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Fire Wise Project

As part of the Foundation for National Parks & Wildlife (FNPW) Landscape Resilience Program the Fire Wise project will be delivered in 10 key Local Government Areas across the Bega Valley, New South Wales; East Gippsland, Victoria; and the Adelaide Hills to Kangaroo Island corridor in South Australia. The aim of the project is to help communities mitigate bushfire risk through community-based natural resource management initiatives.
Go to Fire Wise Project

Studio 10

To support Northern New South Wales’ rapidly declining Koala population, FNPW awarded a grant to Friends of the Koala Inc to expand its East Lismore nursery by 80,000 trees for the food and shelter of Australia’s koala population.

The grant awarded to Friends of the Koala Inc. will extend the capacity of its current nursery to plant a total of 100,000 trees per year. This will be a major step in supporting the recovery of New South Wales’ North Coast and the Gondwana Rainforest World Heritage Area, of which 50% was devastated by the fires, destroying the habitats of thousands of native animals.
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The Sydney Morning Herald

Before the Black Summer fires savaged Australia’s landscapes there were signs that some populations of koalas were beginning to stabilise after years of terrible decline.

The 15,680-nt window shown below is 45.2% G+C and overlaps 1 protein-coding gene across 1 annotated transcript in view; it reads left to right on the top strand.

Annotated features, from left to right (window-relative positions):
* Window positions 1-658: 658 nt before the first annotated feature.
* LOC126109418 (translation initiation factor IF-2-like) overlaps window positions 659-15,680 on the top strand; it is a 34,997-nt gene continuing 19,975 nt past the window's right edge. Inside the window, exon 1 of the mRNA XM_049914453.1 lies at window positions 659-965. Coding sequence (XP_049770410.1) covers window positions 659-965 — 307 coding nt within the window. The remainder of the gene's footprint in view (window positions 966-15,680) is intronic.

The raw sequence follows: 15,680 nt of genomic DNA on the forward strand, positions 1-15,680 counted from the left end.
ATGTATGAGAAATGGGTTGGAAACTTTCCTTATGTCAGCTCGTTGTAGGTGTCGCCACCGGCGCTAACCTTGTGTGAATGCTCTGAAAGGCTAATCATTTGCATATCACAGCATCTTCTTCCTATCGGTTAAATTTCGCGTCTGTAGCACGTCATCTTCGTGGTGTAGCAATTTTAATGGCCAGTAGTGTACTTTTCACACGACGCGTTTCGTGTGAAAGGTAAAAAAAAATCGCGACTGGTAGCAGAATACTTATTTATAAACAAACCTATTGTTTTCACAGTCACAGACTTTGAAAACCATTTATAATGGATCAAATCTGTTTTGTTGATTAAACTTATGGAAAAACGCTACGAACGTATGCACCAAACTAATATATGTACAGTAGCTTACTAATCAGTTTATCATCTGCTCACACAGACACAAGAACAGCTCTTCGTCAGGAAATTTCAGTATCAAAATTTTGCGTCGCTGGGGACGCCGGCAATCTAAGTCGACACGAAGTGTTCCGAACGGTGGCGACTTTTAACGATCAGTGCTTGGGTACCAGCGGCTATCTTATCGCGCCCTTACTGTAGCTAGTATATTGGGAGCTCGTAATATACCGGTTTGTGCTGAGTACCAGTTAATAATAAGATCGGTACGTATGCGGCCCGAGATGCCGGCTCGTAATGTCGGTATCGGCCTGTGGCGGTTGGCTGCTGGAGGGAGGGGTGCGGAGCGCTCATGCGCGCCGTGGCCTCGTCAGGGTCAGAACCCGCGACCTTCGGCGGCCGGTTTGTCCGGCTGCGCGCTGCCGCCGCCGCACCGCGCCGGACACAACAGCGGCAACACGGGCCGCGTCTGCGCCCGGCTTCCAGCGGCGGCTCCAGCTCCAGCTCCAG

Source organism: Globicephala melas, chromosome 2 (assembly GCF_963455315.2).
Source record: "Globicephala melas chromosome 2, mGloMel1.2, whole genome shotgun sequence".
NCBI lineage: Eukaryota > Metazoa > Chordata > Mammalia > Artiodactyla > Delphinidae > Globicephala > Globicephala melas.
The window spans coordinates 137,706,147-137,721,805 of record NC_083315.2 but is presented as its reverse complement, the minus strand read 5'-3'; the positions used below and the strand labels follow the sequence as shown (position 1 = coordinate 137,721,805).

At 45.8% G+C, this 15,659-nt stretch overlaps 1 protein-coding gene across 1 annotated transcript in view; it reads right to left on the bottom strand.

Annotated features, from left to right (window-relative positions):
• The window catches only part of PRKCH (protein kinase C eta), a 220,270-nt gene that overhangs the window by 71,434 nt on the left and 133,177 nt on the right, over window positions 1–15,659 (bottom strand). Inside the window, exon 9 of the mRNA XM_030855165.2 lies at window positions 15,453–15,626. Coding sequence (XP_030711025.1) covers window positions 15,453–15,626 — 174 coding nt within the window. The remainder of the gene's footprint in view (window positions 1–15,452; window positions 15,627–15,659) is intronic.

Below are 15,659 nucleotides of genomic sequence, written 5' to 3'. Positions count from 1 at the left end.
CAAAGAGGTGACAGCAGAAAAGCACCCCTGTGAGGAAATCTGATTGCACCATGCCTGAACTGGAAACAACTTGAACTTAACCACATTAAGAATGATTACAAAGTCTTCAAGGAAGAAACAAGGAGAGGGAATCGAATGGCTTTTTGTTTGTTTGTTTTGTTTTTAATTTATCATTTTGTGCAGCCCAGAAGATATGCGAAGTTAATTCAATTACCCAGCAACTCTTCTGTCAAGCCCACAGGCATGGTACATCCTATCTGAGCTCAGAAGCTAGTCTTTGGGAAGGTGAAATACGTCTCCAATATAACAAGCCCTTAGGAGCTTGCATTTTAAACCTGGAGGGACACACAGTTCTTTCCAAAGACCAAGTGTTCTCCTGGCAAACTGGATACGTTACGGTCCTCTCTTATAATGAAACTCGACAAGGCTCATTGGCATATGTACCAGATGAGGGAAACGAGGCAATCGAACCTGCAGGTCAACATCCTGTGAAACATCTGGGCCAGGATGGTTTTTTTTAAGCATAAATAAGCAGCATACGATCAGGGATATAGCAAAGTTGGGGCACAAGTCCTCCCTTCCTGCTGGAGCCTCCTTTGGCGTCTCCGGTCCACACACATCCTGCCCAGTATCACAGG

Up to a third of the surviving population was killed in the fires, and if trends continue the WWF predicts the animal will be extinct in the state by 2050.

The Foundation for National Parks & Wildlife, in partnership with Friends of the Koala Inc, L'occitane and One Tree Planted, launched an expansion of the charity’s tree planting efforts.

On a warm wet morning, the volunteers showed off neat ranks of over 25,000 saplings, ready to be planted in fire-ravaged habitats. With the extra funding, they will produce another 240,000 feed and habitat trees over the next three years and expand the adjoining koala hospital, which already receives up to 400 patients a year.
Go to The Sydney Morning Herald

The Daily Telegraph

Veterinarians will be able to access better training in order to prepare them for future disasters, following the hundreds of thousands of wildlife deaths during the Black Summer bushfires.

In NSW alone, a minimum of $1.8 million of free vet services are administered to wildlife each year, with this figure estimated to be far greater following recent disasters.

Veterinarians report that many aspects of their formal education had not adequately prepared them for emergency wildlife care.

As a result, The Foundation for National Parks & Wildlife is launching the Wildlife Friendly Vets program as part of its 'Wildlife Heroes' project, which aims to support wildlife volunteers around the country.
Go to The Daily Telegraph

The Newcastle Herald

A survey of Yengo National Park, Wollemi National Park and surrounding country has uncovered significant art and artefacts, including ochre fragments, grinding groove sites and stone arrangements. The survey, funded by FNPW, covered a total of 67 sites, the majority of which miraculously survived the devastating black summer bushfire season.

Foundation for National Parks & Wildlife chief executive Ian Darbyshire said the survey was "an extremely important contribution to preserving our Indigenous heritage".

"We are committed to the ongoing protection of Aboriginal sites.

"Through grant funding, we can continue to support the work being done by passionate individuals and community."
Go to The Newcastle Herald